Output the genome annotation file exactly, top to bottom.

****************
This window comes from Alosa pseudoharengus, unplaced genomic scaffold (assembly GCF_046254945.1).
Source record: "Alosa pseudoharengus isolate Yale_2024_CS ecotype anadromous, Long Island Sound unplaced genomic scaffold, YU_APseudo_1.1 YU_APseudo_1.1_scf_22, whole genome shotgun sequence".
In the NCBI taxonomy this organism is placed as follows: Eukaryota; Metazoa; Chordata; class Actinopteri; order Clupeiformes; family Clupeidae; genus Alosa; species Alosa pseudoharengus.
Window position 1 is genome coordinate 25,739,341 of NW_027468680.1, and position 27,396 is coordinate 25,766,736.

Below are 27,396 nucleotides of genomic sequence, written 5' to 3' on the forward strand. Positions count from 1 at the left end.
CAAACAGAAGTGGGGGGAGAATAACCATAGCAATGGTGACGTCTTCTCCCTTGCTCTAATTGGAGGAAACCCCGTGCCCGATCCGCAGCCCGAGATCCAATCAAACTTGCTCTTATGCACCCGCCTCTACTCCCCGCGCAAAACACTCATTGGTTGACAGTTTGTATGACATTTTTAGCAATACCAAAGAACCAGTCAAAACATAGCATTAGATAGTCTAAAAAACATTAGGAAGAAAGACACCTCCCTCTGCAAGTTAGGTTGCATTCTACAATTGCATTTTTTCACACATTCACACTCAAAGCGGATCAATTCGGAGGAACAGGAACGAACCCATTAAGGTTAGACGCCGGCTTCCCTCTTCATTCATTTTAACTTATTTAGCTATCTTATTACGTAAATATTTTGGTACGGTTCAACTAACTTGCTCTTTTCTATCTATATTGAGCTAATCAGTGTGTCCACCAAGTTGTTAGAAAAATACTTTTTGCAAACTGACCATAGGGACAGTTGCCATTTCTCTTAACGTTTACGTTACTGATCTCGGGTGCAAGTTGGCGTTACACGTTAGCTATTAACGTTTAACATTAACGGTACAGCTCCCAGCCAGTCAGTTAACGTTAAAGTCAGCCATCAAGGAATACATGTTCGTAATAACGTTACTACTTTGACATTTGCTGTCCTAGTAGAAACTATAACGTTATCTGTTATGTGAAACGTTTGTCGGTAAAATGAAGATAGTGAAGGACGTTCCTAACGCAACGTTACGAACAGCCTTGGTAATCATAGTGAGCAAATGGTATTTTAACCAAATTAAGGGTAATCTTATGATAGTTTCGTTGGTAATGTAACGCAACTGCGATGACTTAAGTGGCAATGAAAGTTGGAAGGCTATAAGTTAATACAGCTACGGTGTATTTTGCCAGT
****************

This window comes from Alosa pseudoharengus, unplaced genomic scaffold (assembly GCF_046254945.1).
Source record: "Alosa pseudoharengus isolate Yale_2024_CS ecotype anadromous, Long Island Sound unplaced genomic scaffold, YU_APseudo_1.1 YU_APseudo_1.1_scf_22, whole genome shotgun sequence".
In the NCBI taxonomy this organism is placed as follows: Eukaryota; Metazoa; Chordata; class Actinopteri; order Clupeiformes; family Clupeidae; genus Alosa; species Alosa pseudoharengus.
Window position 1 is genome coordinate 25,739,341 of NW_027468680.1, and position 27,396 is coordinate 25,766,736.

Below are 27,396 nucleotides of genomic sequence, written 5' to 3' on the forward strand. Positions count from 1 at the left end.
CAAACAGAAGTGGGGGGAGAATAACCATAGCAATGGTGACGTCTTCTCCCTTGCTCTAATTGGAGGAAACCCCGTGCCCGATCCGCAGCCCGAGATCCAATCAAACTTGCTCTTATGCACCCGCCTCTACTCCCCGCGCAAAACACTCATTGGTTGACAGTTTGTATGACATTTTTAGCAATACCAAAGAACCAGTCAAAACATAGCATTAGATAGTCTAAAAAACATTAGGAAGAAAGACACCTCCCTCTGCAAGTTAGGTTGCATTCTACAATTGCATTTTTTCACACATTCACACTCAAAGCGGATCAATTCGGAGGAACAGGAACGAACCCATTAAGGTTAGACGCCGGCTTCCCTCTTCATTCATTTTAACTTATTTAGCTATCTTATTACGTAAATATTTTGGTACGGTTCAACTAACTTGCTCTTTTCTATCTATATTGAGCTAATCAGTGTGTCCACCAAGTTGTTAGAAAAATACTTTTTGCAAACTGACCATAGGGACAGTTGCCATTTCTCTTAACGTTTACGTTACTGATCTCGGGTGCAAGTTGGCGTTACACGTTAGCTATTAACGTTTAACATTAACGGTACAGCTCCCAGCCAGTCAGTTAACGTTAAAGTCAGCCATCAAGGAATACATGTTCGTAATAACGTTACTACTTTGACATTTGCTGTCCTAGTAGAAACTATAACGTTATCTGTTATGTGAAACGTTTGTCGGTAAAATGAAGATAGTGAAGGACGTTCCTAACGCAACGTTACGAACAGCCTTGGTAATCATAGTGAGCAAATGGTATTTTAACCAAATTAAGGGTAATCTTATGATAGTTTCGTTGGTAATGTAACGCAACTGCGATGACTTAAGTGGCAATGAAAGTTGGAAGGCTATAAGTTAATACAGCTACGGTGTATTTTGCCAGT